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Erica Hein can’t even list all of the changes she has seen in cardiac rehabilitation over 20 years.

“When I began to work with heart patients in the early 1990s, the exercise program mainly consisted of walking on the treadmill and riding a stationary bicycle. Now the heart patients use cross trainers, stair climbers, weights and participate in aerobics classes,” said Hein, fitness facility supervisor at Community's Fitness Pointe in Munster.

Hein said this because of the modernization of medicine as well as new technology.

“Over the years, I have seen more procedures are done minimally invasive such as going through the arteries in the arm to perform angioplasties and insert stents and repair or replace heart valves. The chest wall doesn’t have to be opened as much with these new advances,” said Hein, who has been with Community Hospital for 20 years. “More people are having angioplasties and stents as opposed to bypass surgery.”

Cardiac rehabilitation is generally made up of three to four phases depending on the hospital’s program, according to Hein.

Phase one is during the hospital stay following a heart event or procedure.

“The individual is walked in the hallways and monitored by the cardiac rehab staff for changes in blood pressure, heart rate or heart rhythm and any symptoms. This would occur for any heart patient regardless of physical condition prior to coming to the hospital,” Hein said.

She said after being discharged from the hospital, the individual can participate in phase two of cardiac rehabilitation as an outpatient for a pre-set number of sessions based on his or her medical and physical condition.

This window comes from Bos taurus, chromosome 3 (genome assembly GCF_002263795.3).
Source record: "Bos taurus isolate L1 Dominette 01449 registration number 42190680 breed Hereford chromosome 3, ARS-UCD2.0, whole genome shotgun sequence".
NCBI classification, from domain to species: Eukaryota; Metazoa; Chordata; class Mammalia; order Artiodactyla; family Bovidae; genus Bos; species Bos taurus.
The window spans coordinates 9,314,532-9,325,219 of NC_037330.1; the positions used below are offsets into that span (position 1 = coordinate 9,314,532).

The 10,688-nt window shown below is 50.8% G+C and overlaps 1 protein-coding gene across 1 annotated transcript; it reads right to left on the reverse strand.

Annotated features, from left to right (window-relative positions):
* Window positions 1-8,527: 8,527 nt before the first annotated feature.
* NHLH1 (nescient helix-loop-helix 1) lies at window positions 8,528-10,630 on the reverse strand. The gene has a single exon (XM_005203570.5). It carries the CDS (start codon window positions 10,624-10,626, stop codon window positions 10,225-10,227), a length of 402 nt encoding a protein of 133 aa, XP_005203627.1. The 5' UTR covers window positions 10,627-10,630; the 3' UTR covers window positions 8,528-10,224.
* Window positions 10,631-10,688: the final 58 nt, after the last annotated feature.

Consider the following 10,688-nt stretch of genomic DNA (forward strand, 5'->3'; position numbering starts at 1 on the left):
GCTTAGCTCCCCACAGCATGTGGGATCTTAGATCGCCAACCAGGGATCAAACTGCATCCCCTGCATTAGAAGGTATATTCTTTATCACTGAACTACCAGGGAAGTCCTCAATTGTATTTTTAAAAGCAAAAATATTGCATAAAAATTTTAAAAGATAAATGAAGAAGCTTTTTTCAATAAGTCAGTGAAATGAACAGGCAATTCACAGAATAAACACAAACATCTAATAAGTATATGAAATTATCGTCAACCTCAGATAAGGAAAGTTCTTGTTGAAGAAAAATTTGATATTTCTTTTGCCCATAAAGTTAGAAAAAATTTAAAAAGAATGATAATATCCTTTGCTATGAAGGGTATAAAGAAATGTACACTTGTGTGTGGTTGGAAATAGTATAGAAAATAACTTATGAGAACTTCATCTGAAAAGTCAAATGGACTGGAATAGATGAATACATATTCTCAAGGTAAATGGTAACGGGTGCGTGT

“This program is ordered by a doctor and depending upon the physical condition of the individual, the progression can vary. Generally, individuals are started out slow, but people that have been exercising regularly will progress faster. Research has shown that fit individuals are more likely to survive a heart attack and will recover quicker than a non-exerciser,” Hein said.

Jane Bogordos, exercise physiologist and supervisor of wellness at Franciscan Health Fitness Centers Schererville, said there are a couple of things a patient recovering from a heart event or procedure should do before embarking on an exercise program.

“The first thing a patient should do before they start anything is check with their doctor. Some people are on medications and that can affect the way they exercise,” Bogordos said.

Bogordos recommends following the American Heart Association’s guidelines, which is 150 minutes of exercise per week. She also said it’s a good idea for patients to monitor their heart rate and blood pressure pre- and post-exercise.

“Aerobic exercise is the best thing you can do to heal and mend from a cardiac event. It also reduces the chances of getting further cardiovascular disease,” Bogordos said. “It’s important to start off slow. The best thing to do if you’re at a facility is to seek out a fitness staff person. They can give you a range of where you want your heart rate to be.”

For more heart health information, visit www.heart.org

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Features Editor